Unix is a multi-user, multi-tasking operating system that was initially developed by Bell Labs in the 1970s. Various similar operating systems that are POSIX compliant (ie compatible with Unix) have since been developed (POSIX is an abbreviation for Portable Operating System Interface for UNIX). These include the following: the BSD family (OpenBSD, FreeBSD, NetBSD, Mac OS/X), Solaris, IRIX, AIX, SunOS, UnixWare, OpenServer and Linux.
Software written for POSIX compliant operating systems is generally able to be compiled for all POSIX platforms with little or no platform-specific changes. This makes the commands and utilities available for this extended family of operating systems very similar, and there are few differences between administering them.
The articles in this section are about useful command line utilities and commonly used application software on POSIX compliant operating systems. For Mac OSX specific articles see my OSX section.
So you need to put a tab on the command line when using BASH on Linux, Mac, BSD? How to do it? The tab character is usually used for command completion etc so typing in a tab won't render one on the command line.
The Dag RPM Repository contains a collection of RPM packages for Red Hat Enterprise Linux, CentOS, Fedora and others which are not included in the base installation/libraries for those Linux distributions. If you get an error message similar to the one shown below when attempting to install an RPM package from the Dag RPM Repository, then you need to install the Dag GPG keys:
warning: rpmts_HdrFromFdno: V3 DSA signature: NOKEY, key ID 6b8d79e6 Public key for jigdo-0.7.3-1.el4.rf.i386.rpm is not installed
Update June 29th 2009: I received an email today from someone having issues following the instructions below because the URL in the example is no longer valid. I’ve updated the URL and made it a little clearer it’s an example.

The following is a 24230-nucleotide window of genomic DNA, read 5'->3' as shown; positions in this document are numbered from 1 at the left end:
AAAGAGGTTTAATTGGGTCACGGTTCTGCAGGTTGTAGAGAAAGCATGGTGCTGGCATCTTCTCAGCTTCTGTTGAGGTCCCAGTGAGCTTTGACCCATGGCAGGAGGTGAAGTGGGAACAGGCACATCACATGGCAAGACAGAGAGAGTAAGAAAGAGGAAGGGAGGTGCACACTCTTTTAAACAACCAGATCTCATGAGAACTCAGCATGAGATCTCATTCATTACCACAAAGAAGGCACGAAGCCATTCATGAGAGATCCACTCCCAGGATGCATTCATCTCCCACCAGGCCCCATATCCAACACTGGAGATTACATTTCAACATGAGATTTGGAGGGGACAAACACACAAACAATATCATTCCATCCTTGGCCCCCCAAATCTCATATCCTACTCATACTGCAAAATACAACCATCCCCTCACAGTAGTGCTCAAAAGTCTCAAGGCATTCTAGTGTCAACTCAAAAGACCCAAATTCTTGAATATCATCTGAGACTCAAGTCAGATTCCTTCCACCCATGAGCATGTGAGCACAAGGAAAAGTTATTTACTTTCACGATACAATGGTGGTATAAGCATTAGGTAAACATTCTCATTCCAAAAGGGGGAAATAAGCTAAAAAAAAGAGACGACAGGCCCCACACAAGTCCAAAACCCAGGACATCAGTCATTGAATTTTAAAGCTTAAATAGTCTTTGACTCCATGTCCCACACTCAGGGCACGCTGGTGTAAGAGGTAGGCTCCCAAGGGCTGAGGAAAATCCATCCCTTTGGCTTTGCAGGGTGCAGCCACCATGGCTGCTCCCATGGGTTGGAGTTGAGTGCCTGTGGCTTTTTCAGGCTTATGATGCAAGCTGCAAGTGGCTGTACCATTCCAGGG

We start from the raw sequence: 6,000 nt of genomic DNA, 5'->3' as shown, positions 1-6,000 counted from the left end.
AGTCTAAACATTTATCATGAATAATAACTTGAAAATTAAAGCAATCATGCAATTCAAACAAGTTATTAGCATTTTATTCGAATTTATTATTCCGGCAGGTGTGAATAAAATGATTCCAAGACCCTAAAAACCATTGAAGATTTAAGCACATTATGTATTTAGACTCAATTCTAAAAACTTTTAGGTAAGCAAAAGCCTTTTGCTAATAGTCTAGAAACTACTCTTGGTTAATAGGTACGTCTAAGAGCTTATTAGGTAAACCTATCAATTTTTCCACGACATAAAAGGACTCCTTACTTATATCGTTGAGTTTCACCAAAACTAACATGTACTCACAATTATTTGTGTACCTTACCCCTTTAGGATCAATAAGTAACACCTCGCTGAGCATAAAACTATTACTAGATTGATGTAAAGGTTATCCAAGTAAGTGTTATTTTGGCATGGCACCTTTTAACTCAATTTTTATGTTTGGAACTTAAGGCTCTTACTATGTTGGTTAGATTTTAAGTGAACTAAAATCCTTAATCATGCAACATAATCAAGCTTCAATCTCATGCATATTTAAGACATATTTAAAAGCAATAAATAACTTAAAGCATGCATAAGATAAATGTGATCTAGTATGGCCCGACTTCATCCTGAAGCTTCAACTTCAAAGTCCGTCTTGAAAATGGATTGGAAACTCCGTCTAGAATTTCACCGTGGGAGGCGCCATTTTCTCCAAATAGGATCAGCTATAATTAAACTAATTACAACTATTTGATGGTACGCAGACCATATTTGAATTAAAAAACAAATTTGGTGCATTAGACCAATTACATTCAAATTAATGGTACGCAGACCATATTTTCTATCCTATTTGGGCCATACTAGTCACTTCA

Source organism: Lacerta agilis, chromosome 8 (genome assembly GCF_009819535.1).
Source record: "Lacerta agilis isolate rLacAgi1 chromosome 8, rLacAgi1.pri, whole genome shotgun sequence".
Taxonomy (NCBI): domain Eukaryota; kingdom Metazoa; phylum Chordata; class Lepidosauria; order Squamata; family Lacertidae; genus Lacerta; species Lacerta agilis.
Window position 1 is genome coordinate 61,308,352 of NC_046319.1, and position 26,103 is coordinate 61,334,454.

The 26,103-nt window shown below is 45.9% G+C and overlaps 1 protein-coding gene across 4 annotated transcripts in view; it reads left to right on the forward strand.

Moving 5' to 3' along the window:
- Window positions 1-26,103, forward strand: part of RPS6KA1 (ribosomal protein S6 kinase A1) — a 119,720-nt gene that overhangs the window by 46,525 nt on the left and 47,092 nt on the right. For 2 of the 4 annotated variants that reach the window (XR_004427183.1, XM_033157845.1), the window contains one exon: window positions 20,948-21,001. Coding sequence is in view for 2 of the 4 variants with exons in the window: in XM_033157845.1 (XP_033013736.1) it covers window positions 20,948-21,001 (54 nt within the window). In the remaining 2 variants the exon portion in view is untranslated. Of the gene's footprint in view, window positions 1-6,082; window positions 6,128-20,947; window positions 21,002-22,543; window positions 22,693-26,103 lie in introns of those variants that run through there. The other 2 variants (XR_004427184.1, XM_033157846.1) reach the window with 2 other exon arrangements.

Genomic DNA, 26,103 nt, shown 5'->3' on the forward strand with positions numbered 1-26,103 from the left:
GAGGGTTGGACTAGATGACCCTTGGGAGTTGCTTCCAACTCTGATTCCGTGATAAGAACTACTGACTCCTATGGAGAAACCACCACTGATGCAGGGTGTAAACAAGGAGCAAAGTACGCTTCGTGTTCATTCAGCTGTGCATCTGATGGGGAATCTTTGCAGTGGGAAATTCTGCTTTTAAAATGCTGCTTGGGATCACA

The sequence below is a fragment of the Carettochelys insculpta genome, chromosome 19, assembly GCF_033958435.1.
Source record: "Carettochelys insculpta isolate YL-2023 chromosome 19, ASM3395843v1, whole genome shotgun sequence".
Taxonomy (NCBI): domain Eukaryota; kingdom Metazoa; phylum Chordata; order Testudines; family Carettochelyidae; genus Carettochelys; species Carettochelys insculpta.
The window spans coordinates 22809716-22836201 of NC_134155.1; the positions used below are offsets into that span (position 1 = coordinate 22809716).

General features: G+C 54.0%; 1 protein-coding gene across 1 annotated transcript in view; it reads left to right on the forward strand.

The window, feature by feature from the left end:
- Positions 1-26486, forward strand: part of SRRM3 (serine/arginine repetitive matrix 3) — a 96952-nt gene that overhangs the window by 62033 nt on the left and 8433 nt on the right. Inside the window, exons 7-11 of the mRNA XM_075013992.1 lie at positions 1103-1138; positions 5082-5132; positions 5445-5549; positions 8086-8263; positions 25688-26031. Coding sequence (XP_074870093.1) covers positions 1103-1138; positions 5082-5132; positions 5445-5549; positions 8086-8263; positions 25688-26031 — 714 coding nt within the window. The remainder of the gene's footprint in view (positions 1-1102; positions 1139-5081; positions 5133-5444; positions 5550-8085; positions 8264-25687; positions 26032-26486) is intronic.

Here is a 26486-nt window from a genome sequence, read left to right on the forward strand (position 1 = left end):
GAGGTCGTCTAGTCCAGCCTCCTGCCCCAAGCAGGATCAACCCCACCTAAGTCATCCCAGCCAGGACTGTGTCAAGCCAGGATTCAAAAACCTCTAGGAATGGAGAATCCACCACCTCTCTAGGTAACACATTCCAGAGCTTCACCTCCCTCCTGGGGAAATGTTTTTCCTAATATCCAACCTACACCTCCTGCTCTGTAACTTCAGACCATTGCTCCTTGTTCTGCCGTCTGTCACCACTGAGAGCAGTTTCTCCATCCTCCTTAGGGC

One thing I’ve noticed from re-reading this post and the Dag RPM Repoistory page, is that the instructions here are for adding the Dag RPM Repository and not just the GPG key. I’m not sure if something’s changed since I wrote this post originally but in any case following the instructions here will both add the repository and add the GPG keys, so if you are experiencing the above error it should fix it.
Installation of the GPG keys is simple. Go to the Dag RPM Repository FAQ page and look at the section titled “How to configure to use RPMforge”. This contains a list of the GPG keys by Linux distribution, version and platform, and the commands you need to run to install them.
To install, running the command
rpm -Uhv [appropriate file goes here]
For example, if you had a CentOS 5 x86_64 or Red Hat Enterprise Linux 5 x86_64 install that you wanted to install the GPG keys to, you would use the Red Hat Enterprise Linux 5 / x86_64 GPG key like so:
rpm -Uhv http://apt.sw.be/redhat/el5/en/x86_64/rpmforge/RPMS//rpmforge-release-0.3.6-1.el5.rf.x86_64.rpm
And that’s all there is to it. You will now be able to install from the Dag RPM Repository, and will no longer receive the error message at the top of this post.
While trying to troubleshoot why email wasn’t being delivered to one of my mail aliases on a new server this morning, I discovered a nifty little trick for testing the deliverability of an email address using exim from the command line.
The find command is really useful for locating files and directories etc on *nix and Mac. I recently needed to find all files greater than 1MB but it wasn’t all that clear how to do this from the find man page so I’ve written this post to show how to do it.
I recently posted a Subversion Command Line Script to export changed files and in response to a comment on that page have posted a new version here, which writes out the current revision number to a file and only exports from that revision when the script is run again.
If you are connecting to a remote server from the Mac OS X terminal and get the message "Error opening terminal: xterm-color" when doing certain operations on the remote server, then you either change your terminal’s declaration setting or add a TERM declaration to the bash profile on the server at the other end to prevent the error message from happening. There may be other ways to solve it at the server end but this post shows a quick and easy fix.
Sometimes a script may need to only be run as root or using sudo, or run ensuring that it is not being run by root or using sudo. This quick post shows how to check if it’s the root user and exit the script.